thanksgiving-1058682_1280

We all have expectations of what the Thanksgiving holidays are meant to be.

Media has certainly played a big part in creating what the “perfect ” day is supposed to be.  So, when the situations in life are less than Hallmark-perfect, the feelings of loss or being “less than” can eat away at the very core of what we have come to believe is normal.

I have had many share with me over the years that they feel that “the joy of holidays has disappeared.” I am convinced that this is not uncommon. There are simply those who retreat for a few days, allowing others to believe that they are busy and happy.

Things change. Family dynamics change. People struggle to change with them, not knowing how to do things differently. They are thrown into a tailspin and nothing resembles what was or what is “supposed” to be.

I have had many years of Thanksgivings to learn to do things differently. Many of them have been fun, and filled with much love and peace. Yet, I still have not learned how to manage them well.

Life has changed drastically for family members and friends that they are learning to deal with their own expectations of what holidays and life truly mean. I suppose that I had talked myself into believing that some situations would go back to what they once were long ago. But that is my own version of what I was taught to believe today should bring.

Today, I will not host a Thanksgiving dinner. There are no definitive holiday plans or invitations to join any one else in a celebration of the holiday, or to help them in hosting such an event. Today will be like any other day.

There is not a moment where we are not surrounded with the commercial visions of sugarplums and Santa and Norman Rockwell-inspired visions of family gatherings.

Wait!  Sugarplums and Santa?  Aren’t we still talking about Thanksgiving? I am confused. Halloween to New Years becomes such a blur when Christmas decorations are being sold in October.

Anyone of us can fall into a pit melancholy, hurt and pain. We can feel slighted for not getting invitations. We may feel discarded by those who “should” (fill-in-the-blank).

I admit that I have fallen into that pit a time or two over the years.

Yet, I have learned that every day can be a day of thanksgiving, whether or not it is filled with turkey and stuffing, and pumpkin pie while watching football games with people you may see once a year.

But who is to say that you cannot stuff a turkey with bread, or bake a pumpkin pie in July, if you wanted?

Has Thanksgiving been reduced to simply a turkey, cranberries, green bean casserole, sweet potatoes topped with marshmallows?  Is this what it has become because we have all bought into unrealistic expectations that have been shoved down our throats by society, media, and (dare I say) dysfunctional family?

Each day we wake up, there is an opportunity to give thanks for whatever we have. Is that not what the words represent?  Thanks giving?

I do not know if I will eat turkey or pumpkin pie today. I might just have pancakes and eggs at my local Denny’s.

On Saturday I am meeting a group of people for a traditional dinner and game night, if I need my tryptophan-fix.

Yet, today I will reflect on many things for which I am thankful:

  • LIFE itself
  • People who have remained by my side to care for me since my 2012 diagnosis
  • Living in a place where I am safe
  • The few dear friends and family members who continue to make it a point to let me know they love me by picking up a telephone or sending me something in the mail to surprise me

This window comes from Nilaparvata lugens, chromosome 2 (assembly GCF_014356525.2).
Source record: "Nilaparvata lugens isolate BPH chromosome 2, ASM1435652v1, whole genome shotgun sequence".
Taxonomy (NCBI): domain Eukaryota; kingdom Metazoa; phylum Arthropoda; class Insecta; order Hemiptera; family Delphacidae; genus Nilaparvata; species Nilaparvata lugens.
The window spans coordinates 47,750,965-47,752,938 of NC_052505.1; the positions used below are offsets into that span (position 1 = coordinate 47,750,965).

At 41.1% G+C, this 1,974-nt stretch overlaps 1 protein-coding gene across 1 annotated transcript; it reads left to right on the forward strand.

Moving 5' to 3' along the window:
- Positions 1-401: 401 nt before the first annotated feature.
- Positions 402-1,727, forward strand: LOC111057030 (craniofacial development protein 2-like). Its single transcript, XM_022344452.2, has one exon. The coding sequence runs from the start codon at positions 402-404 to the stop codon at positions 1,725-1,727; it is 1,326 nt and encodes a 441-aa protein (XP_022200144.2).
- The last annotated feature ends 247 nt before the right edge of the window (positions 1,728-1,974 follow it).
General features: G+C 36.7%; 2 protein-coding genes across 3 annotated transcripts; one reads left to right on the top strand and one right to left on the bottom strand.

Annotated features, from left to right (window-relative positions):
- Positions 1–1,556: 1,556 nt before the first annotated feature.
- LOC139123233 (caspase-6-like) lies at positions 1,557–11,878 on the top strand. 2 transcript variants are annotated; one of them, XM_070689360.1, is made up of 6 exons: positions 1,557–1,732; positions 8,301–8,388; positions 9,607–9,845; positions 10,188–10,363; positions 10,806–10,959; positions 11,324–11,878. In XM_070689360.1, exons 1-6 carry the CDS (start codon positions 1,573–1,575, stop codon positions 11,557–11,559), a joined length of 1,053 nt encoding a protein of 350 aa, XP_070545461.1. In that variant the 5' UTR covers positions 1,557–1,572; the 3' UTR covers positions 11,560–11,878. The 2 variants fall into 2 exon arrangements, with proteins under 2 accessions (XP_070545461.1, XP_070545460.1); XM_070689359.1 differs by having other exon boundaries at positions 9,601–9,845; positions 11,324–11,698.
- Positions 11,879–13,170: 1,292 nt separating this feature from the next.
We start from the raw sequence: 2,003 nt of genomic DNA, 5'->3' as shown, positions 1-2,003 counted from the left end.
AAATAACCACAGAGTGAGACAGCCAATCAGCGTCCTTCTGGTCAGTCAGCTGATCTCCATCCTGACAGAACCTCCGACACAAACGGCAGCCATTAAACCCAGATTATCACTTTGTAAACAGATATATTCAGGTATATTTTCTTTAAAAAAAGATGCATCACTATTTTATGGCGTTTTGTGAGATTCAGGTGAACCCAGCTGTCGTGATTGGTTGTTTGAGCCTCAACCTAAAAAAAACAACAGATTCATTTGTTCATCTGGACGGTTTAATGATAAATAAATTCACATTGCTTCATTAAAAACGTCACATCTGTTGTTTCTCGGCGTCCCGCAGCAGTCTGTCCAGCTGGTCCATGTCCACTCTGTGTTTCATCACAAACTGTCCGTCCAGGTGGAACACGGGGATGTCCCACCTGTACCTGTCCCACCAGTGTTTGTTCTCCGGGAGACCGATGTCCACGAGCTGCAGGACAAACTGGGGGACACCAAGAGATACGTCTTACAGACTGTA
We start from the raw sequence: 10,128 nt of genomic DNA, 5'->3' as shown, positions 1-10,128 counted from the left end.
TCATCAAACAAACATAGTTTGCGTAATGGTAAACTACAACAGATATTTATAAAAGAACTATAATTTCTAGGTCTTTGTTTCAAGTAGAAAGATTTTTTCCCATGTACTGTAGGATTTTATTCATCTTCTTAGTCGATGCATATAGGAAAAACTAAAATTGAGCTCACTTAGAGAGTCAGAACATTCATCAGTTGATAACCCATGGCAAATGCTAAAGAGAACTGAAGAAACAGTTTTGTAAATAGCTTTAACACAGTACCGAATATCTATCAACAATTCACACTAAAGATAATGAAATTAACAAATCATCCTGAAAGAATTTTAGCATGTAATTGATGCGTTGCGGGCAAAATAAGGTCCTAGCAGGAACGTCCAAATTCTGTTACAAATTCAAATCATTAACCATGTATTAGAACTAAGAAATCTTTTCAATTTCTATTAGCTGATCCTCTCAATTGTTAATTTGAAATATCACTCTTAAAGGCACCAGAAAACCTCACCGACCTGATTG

• Having enough
  • Opportunities presented to me when I trust in the process, others and myself
  • A new life born on Tuesday–my grand niece, Rosie, at 9 lbs. 6 oz.
  • Being enough

* * * * * * * * * * * * * *

For those of you who celebrate today, have a wonderful Thanksgiving holiday with much joy and love and peace that you so deserve on this day and always.

And for those of you who are sitting at home alone, maybe you will join me for those pancakes at Denny’s.

 

For what things are you thankful for today?

Veterans are a rare breed

As of 2014, 7.3 percent of all living Americans have served in the military at some point in their lives.The overall percentage varies by gender — 1.4 percent of all living female Americans have ever served in the armed services, compared to 13.4 percent of all male Americans. (Source: Veterans Administration)

Veterans are a rare breed. Each joins for a different reason. Many today do not fully understand just what it means to many of the old-timers like myself.

I joined the military because of the influence the World War II and Korean War veterans had on me. Many of the men did not agree with me, as they felt that I, as a woman, did not belong in the service.

I grew up hearing stories from people who remembered when Pearl Harbor was attacked. Others told their stories of escaping Nazi Germany. Many of them did not serve in the military, but felt indebted to those who did.

Coral USAFI joined the service at a time when things were changing. We were still in Vietnam. It was not sexy for anyone to join any longer. The romanticism of the “good guys going after the bad” was quickly losing its  appeal.

Yet, it was ingrained in me to be of service to others, especially “owing service to my country.”

Today, I still believe in service to my country, fellow man, and others who are in need. I am not quite the idealist as I was at 18-years-old. I also see things differently than those who are coming in to the military today.

Playing the cello pans with the Navy Steel Band in Summer 1983. (Photo taken by Navy journalist, name unknown)Yet, I am grateful to each and everyone who has made the commitment to join andbe ready to go into battle, if need be.  And I wish to honor all veterans today on this Veterans Day–those who have served before me, with me, and also after me.

Thank you for being willing to be one of the very few who has taken the oath of service.

It matters. You matter. At least to one old vet who remembers why we serve.